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Safeguarding Vulnerable Adults (endorsed) Level 3
(BYTSYZ e-Learning assessed, externally certificated)
Click Non-Endorsed course for Non-Endorsed version of this course.
10 hours 33 minutes
(this time does not in anyway suggest that you personally will complete the course in this time. Some individuals study faster then others so the study time differs from individual to individual.)
OR contact us if you are an organisation and would like to open an account with us.
Now £70.00 + VAT
Was £100.00 + VAT
e-Learning, Online (exclusively over the Internet).
Assessment criterion based multiple choice questions with instant results.
All our courses conform to universally accepted Continuous Professional Development (CPD) criteria.
At the end of this course successful learners will be awarded a certificate of achievement by Training Qualifications UK.
This endorsed online course refers specifically to the requirements for the protection of vulnerable adults from harm through abuse and neglect, which must be observed and followed by organisations such as:
As well as in public places and people's own homes.
All those whose work is related to the care and support of vulnerable adults need to be fully aware of the requirements to keep people safe from harm. As such, the course is suitable for all, including but not limited to:
Everyone has the right to live in safety, free from abuse and neglect. There are many adults at risk of harm from others, because they are 'vulnerable'. It is likely that many of those identified as vulnerable, receive some kind of care service.
Both abuse and abusers can take many forms. It is important to be able to define abuse and distinguish between its many types, patterns, signs and symptoms; in order to take action to reduce its occurrence.
Abuse and neglect can happen anywhere, including:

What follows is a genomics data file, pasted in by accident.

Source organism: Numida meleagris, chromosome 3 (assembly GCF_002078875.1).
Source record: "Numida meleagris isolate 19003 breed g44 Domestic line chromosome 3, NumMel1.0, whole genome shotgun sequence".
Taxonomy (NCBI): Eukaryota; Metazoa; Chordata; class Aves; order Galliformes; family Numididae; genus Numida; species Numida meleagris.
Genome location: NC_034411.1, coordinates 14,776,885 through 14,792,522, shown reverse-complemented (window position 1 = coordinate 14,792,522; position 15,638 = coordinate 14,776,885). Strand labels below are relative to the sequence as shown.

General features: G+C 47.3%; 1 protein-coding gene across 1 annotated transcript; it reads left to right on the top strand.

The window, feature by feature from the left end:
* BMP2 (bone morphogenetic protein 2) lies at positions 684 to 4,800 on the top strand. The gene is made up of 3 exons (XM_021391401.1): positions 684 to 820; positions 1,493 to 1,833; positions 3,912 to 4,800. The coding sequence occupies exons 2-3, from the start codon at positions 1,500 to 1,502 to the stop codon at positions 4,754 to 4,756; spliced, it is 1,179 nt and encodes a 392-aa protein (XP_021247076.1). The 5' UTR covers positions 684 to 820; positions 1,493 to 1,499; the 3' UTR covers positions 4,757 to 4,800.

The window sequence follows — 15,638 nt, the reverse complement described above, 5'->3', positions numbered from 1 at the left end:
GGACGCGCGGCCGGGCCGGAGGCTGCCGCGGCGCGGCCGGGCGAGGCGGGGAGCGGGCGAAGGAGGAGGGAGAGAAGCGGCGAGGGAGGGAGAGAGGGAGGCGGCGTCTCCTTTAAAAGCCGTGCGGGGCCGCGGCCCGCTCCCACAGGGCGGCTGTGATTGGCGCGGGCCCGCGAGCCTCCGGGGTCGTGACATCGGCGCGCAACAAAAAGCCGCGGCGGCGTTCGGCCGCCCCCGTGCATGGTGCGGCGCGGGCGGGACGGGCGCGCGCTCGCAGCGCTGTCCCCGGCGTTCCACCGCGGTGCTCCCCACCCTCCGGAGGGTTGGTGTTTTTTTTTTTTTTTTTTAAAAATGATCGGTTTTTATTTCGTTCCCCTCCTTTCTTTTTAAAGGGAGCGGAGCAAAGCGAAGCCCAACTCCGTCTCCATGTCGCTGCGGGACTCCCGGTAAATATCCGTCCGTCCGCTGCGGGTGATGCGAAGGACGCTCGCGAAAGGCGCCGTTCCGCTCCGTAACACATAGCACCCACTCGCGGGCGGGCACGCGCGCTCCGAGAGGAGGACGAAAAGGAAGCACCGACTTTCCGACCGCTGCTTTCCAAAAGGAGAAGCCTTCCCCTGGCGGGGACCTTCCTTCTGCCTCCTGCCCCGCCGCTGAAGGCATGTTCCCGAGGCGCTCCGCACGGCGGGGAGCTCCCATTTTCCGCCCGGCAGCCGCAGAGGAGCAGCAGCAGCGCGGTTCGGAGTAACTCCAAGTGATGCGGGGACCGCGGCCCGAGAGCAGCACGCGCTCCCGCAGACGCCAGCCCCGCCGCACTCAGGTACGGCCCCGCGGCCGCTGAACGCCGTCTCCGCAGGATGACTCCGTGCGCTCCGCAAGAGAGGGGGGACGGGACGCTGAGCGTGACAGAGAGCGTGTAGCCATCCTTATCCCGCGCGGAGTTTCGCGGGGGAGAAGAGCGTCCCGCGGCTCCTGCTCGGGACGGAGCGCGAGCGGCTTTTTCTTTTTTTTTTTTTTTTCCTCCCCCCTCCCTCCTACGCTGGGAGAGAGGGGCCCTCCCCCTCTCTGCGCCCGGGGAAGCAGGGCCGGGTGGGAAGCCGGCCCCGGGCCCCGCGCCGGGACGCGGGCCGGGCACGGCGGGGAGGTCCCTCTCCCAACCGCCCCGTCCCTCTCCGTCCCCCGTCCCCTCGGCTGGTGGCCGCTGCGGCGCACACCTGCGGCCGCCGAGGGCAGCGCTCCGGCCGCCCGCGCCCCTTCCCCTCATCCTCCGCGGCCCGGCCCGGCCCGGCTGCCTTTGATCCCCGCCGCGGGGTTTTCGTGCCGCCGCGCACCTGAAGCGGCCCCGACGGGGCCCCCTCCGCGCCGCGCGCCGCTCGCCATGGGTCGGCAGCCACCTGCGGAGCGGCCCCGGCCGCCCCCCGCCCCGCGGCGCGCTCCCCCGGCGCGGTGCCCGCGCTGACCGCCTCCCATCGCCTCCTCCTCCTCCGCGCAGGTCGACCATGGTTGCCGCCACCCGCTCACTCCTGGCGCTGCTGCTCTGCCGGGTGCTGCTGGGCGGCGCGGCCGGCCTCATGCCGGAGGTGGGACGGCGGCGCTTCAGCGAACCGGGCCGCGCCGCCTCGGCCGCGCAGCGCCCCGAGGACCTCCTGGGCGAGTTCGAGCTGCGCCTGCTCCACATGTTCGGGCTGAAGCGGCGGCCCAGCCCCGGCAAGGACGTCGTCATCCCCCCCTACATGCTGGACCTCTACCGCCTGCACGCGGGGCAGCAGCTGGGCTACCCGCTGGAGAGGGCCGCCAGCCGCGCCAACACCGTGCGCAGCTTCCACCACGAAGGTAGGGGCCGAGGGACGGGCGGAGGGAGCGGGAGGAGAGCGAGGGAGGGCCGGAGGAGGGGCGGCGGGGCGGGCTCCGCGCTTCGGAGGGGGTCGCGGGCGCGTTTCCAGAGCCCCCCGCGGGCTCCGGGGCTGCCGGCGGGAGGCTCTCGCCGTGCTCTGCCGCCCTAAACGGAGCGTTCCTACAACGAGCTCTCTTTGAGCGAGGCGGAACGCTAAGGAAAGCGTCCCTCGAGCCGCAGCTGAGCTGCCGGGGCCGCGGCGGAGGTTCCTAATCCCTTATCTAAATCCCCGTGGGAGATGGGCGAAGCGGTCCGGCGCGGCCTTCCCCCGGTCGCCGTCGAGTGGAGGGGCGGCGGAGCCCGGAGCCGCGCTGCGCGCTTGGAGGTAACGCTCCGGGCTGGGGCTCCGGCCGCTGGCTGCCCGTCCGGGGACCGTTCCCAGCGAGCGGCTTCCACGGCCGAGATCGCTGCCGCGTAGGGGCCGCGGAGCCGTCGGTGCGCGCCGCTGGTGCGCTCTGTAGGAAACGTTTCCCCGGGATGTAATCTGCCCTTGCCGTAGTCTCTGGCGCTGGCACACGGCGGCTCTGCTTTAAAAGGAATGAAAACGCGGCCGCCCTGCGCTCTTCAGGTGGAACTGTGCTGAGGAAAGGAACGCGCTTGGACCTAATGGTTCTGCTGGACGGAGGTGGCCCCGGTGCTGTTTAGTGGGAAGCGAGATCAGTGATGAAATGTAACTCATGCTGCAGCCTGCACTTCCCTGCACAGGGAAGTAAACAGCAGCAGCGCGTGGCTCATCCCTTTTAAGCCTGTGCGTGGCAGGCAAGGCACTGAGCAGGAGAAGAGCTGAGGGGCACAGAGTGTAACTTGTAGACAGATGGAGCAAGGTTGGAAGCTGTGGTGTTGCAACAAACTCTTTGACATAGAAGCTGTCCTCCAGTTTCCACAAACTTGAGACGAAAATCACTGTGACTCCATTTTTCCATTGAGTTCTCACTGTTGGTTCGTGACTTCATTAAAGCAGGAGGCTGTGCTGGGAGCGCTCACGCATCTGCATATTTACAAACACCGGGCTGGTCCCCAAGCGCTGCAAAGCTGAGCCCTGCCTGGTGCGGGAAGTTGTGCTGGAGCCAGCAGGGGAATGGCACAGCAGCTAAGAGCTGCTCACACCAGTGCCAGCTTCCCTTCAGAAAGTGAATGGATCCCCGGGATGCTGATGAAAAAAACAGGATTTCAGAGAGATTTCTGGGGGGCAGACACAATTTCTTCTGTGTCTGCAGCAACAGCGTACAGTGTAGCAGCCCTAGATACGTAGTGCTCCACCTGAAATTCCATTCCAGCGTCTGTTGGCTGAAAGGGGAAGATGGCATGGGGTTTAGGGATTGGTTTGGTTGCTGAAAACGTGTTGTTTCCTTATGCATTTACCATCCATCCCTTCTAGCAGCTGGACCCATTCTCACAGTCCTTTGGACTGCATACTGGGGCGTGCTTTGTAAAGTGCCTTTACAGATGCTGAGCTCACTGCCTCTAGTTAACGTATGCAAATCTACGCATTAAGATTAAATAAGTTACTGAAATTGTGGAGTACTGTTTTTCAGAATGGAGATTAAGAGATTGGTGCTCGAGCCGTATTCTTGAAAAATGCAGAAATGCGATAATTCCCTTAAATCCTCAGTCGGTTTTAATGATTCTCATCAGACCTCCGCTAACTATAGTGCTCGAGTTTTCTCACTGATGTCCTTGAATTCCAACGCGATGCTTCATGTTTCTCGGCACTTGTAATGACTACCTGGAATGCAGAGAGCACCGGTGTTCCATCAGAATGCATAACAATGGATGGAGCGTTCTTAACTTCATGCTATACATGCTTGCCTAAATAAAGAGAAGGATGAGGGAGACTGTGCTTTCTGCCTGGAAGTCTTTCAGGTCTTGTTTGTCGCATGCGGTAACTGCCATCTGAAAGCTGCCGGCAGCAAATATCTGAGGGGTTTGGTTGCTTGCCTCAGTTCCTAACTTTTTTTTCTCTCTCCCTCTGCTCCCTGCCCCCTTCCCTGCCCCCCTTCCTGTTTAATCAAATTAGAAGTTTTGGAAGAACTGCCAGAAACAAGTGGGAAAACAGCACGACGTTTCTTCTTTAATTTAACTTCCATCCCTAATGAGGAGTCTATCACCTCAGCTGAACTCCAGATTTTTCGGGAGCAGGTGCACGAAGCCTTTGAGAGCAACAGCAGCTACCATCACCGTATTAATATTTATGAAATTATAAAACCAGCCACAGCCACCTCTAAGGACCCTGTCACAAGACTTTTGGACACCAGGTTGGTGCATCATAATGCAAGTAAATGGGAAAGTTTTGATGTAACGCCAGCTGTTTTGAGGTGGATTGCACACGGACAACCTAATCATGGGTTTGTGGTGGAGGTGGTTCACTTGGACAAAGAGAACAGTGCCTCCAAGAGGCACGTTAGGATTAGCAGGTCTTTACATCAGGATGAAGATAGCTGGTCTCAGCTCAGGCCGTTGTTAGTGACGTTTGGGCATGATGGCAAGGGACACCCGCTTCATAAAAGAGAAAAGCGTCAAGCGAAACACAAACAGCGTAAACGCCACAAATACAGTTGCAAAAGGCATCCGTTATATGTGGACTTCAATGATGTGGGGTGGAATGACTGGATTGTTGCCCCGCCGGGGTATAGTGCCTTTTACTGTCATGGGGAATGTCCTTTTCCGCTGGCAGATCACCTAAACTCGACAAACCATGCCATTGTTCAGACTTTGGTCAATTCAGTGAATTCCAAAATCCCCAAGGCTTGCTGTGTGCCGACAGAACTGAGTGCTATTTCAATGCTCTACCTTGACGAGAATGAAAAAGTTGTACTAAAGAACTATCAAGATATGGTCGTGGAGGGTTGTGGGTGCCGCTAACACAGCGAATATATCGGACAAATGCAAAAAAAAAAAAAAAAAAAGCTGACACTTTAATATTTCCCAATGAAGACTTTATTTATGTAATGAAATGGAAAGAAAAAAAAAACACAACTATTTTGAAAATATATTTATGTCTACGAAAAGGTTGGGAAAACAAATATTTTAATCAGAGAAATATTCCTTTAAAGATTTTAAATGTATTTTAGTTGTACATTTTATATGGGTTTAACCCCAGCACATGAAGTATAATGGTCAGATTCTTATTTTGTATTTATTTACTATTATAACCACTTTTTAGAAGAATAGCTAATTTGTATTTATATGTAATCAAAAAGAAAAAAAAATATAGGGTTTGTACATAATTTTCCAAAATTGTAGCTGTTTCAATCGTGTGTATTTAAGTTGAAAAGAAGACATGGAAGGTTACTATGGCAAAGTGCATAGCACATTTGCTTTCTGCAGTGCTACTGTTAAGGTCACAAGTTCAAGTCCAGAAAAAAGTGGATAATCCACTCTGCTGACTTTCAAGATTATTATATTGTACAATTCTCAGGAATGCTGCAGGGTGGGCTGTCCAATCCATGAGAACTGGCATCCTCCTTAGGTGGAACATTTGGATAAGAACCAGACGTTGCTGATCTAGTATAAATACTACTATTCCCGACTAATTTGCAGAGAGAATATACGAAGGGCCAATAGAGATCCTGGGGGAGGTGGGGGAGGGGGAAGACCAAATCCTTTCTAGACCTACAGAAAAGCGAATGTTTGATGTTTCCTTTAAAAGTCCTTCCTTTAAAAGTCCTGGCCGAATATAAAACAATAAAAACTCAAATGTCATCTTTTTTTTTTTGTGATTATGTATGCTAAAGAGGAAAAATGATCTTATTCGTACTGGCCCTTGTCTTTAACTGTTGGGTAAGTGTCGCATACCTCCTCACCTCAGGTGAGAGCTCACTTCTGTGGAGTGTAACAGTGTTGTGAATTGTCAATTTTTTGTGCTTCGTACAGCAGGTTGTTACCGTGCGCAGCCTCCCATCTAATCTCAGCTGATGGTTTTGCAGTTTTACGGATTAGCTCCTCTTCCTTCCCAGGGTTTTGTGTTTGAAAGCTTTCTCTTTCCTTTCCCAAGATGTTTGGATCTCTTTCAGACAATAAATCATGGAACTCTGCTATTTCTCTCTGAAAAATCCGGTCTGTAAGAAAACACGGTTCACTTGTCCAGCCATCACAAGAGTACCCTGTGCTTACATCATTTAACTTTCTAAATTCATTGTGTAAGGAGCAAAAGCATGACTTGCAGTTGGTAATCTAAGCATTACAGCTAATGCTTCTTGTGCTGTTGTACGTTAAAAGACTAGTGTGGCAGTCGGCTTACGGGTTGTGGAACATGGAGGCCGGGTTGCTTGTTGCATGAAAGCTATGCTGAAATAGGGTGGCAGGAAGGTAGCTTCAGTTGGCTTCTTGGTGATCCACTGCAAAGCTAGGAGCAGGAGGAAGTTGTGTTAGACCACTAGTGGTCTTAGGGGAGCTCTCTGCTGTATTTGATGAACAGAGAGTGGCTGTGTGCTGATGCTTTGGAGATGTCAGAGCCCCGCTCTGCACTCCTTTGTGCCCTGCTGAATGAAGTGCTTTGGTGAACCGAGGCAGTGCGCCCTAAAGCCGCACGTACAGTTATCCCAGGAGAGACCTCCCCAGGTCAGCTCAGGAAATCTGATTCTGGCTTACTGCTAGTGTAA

Key legislation underpins and enforces the protection of vulnerable adults, which includes the:
The Government has developed the Care and Support Statutory Guidance guidance, which is based on the requirements of the Care Act (2014). This guidance is designed to ensure the protection of vulnerable adults.
In England alone, there are tens of thousands of care workers operating at different levels. These workers either provide hands on care in a health, social, medical or clinical capacity or they supervise or manage others who do.
The Mental Capacity Act (2005) came into force in April 2007 and is designed to protect and restore power to those vulnerable people who lack the mental capacity to understand or to make informed choices. It is estimated that there are over two million people in England and Wales affected in this way.
Everyone has the right to feel safe; vulnerable adults may be harmed as a result of mistreatment, neglect or exploitation. Vulnerable adults may be abused or taken advantage of by those in a position of power over them. Adult abuse has a variety of types and patterns, which may occur on a daily basis. All types of abuse leads to some form of harm. Such abuse can take many forms including:
Every adult should have the right to:
Regulations and regulators enforce the requirements of the law, including the:
Central to the ongoing safeguarding and protection of vulnerable adults is inter-agency working and collaboration.
Determining the risk of abuse or harm can help with reducing its effects. Risk assessment is an important tool in helping understand the levels of risk a person may face, when planning a strategy to minimise or exclude them.
Vulnerable adults will, on occasions, wish to disclose their abuse. At this time, practitioners must know how to follow internal procedures and support the adult. The protection of evidence and the recording of disclosure are essential if perpetrators are to be brought to justice.
Through this course we will look at all the above issues in more detail and examine what can be done in order to: